Today’s subject choice originated by stumbling across a photograph of Albert D.J. Cashier, born Jennie Hodgers in 1843. He served for a full 3 year term after enlisting in the Union army at the age of 19 and fought in over 40 battles against the Confederate Army. When the war was over, Albert continued to live as a man in small town Illinois, voting in elections and enjoying the freedoms that most women did not. He even received his military pension, but never married and lived in a one room house alone. No one knew Cashier’s secret until 1913, when he developed dementia in his old age. Attendants at a state hospital for the insane discovered that Albert was born a female during bathing. He was forced to wear a dress for the first time since childhood and ultimately died from a fall after tripping over his own skirt.
According to the National Archives, as many as 400 women secretly fought during the Civil War while attempting to conceal their gender. Stories of women in uniform being discovered by accident or through medical examination in hospital, were frequent enough that they became common gossip for the army’s trenches.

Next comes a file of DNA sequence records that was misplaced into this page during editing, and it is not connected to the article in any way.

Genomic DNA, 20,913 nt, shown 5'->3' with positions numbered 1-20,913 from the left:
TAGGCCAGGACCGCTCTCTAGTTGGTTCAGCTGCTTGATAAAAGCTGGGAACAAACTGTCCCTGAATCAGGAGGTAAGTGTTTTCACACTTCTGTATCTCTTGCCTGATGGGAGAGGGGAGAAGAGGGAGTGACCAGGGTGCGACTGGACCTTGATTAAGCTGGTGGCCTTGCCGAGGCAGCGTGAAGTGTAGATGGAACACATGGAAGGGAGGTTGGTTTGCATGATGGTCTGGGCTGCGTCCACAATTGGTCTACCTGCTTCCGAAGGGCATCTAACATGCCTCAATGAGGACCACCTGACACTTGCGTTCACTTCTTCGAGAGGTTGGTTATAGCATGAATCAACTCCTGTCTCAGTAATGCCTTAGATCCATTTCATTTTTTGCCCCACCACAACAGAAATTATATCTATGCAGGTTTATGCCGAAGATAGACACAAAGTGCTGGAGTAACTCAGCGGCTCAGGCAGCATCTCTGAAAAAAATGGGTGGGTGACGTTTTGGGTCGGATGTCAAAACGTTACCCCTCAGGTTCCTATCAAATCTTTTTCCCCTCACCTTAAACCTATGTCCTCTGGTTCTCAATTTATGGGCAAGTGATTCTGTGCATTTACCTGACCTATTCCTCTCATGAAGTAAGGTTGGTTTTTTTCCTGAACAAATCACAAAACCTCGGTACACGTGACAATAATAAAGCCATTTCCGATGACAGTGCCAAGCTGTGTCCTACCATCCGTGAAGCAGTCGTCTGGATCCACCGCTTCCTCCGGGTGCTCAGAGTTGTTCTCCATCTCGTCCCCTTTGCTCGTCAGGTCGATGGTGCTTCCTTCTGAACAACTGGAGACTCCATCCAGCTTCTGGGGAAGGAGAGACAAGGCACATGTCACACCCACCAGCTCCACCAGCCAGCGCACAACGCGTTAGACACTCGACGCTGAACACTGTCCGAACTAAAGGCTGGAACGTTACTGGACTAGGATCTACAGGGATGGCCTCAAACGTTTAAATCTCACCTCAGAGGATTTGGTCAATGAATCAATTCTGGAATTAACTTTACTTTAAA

Alas, Albert Cashier was buried in 1915 in full uniform with military honours and given an official Grand Army of the Republic funerary service. His former comrades, although initially surprised by the news of his gender revelation, rallied in support of Albert and protested his treatment at the hospital.
Other names left out of the history books include Sarah Rosetta Wakeman who enlisted in the Union Army under the false identity of Lyons Wakeman at the age of seventeen. Her letters written during her service remained undiscovered for nearly a century, stored away in the attic of her relatives.
Wakeman was first stationed as a guard in a Union army prison in Washington. Ironically, during her duty there, she met a female prisoner who had been arrested for the crime of impersonating a man to fight for the Union army. Wakeman later died of illness from contaminated drinking water like so many thousands of other soldiers. Her identity was never revealed, not even at the time of her burial. Her headstone reads “Lyons Wakeman”, marked with full military honours at Chalmette National Cemetery in New Orleans.
Pictured above is Frances Louisa Clayton, who enlisted in the Union Army under the alias Jack Williams. Stories and accounts of her life are contradictory, most likely because of conflicting information she gave to keep her identity a secret. She was described as a “very tall, masculine looking woman bronzed by exposure” easily able to pass as a man by her “erect and soldierly carriage”. She was also known to drink any other soldier under the table and adopted masculine habits such as smoking, chewing tobacco, swearing, and gambling. Known by her fellow soldiers as an “accomplished horse-man” and a “capital swordsman”, little else is known of her life.